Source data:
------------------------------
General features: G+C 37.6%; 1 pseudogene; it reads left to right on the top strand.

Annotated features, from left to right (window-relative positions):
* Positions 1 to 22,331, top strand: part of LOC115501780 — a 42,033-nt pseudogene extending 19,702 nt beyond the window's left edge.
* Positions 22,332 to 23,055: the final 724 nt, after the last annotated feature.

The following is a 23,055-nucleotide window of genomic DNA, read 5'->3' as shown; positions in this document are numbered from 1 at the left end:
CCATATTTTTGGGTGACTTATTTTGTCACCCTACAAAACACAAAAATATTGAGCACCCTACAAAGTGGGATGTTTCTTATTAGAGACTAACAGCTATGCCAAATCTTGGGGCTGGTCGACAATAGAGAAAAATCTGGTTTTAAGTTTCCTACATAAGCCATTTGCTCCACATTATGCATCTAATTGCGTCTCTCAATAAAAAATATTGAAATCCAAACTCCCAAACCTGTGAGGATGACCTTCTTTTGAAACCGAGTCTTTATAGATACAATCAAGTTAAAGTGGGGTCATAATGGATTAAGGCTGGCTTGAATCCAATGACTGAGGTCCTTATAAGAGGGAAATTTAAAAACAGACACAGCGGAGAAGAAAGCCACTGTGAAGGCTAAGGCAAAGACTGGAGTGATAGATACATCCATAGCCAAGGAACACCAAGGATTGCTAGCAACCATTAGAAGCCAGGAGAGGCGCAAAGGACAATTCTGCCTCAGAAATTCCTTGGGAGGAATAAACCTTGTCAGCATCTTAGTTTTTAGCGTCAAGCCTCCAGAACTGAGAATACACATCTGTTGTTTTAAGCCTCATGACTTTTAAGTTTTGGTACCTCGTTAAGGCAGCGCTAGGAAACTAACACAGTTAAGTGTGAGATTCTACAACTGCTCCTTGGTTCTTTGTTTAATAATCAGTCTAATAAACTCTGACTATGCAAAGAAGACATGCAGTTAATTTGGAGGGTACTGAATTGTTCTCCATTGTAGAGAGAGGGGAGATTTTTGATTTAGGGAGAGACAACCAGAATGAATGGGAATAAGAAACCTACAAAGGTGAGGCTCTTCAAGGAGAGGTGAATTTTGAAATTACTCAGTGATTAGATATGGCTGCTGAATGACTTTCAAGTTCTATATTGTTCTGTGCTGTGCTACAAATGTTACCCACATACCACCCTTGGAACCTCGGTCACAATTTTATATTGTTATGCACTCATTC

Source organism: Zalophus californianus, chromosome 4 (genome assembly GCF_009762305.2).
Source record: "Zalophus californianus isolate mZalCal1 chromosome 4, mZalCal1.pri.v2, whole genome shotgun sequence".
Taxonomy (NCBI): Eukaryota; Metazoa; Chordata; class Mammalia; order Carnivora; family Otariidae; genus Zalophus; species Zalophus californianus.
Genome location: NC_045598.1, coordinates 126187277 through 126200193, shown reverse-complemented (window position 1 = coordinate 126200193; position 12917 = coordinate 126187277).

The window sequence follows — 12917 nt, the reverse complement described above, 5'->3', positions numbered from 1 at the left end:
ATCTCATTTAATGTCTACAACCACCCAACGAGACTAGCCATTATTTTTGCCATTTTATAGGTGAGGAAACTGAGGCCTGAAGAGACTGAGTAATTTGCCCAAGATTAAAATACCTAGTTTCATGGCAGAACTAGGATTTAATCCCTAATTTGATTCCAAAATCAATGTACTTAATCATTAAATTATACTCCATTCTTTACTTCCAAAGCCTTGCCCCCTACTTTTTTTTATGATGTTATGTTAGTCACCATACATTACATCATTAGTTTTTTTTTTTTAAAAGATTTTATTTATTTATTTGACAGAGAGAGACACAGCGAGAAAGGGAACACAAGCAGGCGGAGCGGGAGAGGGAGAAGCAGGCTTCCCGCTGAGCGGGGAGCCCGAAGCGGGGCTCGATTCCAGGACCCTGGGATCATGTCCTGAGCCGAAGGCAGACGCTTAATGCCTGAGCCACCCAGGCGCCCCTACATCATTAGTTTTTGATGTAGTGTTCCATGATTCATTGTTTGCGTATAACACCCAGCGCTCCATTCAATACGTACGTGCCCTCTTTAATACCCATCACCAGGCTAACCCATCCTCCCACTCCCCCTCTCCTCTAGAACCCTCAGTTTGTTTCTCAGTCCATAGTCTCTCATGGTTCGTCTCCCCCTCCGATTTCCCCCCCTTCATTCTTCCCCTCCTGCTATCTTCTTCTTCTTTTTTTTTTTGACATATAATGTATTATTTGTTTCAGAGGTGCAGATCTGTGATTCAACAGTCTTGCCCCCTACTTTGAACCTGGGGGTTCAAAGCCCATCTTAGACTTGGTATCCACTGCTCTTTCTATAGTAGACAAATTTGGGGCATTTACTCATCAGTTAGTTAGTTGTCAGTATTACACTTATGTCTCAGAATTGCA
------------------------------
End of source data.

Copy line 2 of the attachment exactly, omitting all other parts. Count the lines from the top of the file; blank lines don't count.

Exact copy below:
Annotated features, from left to right (window-relative positions):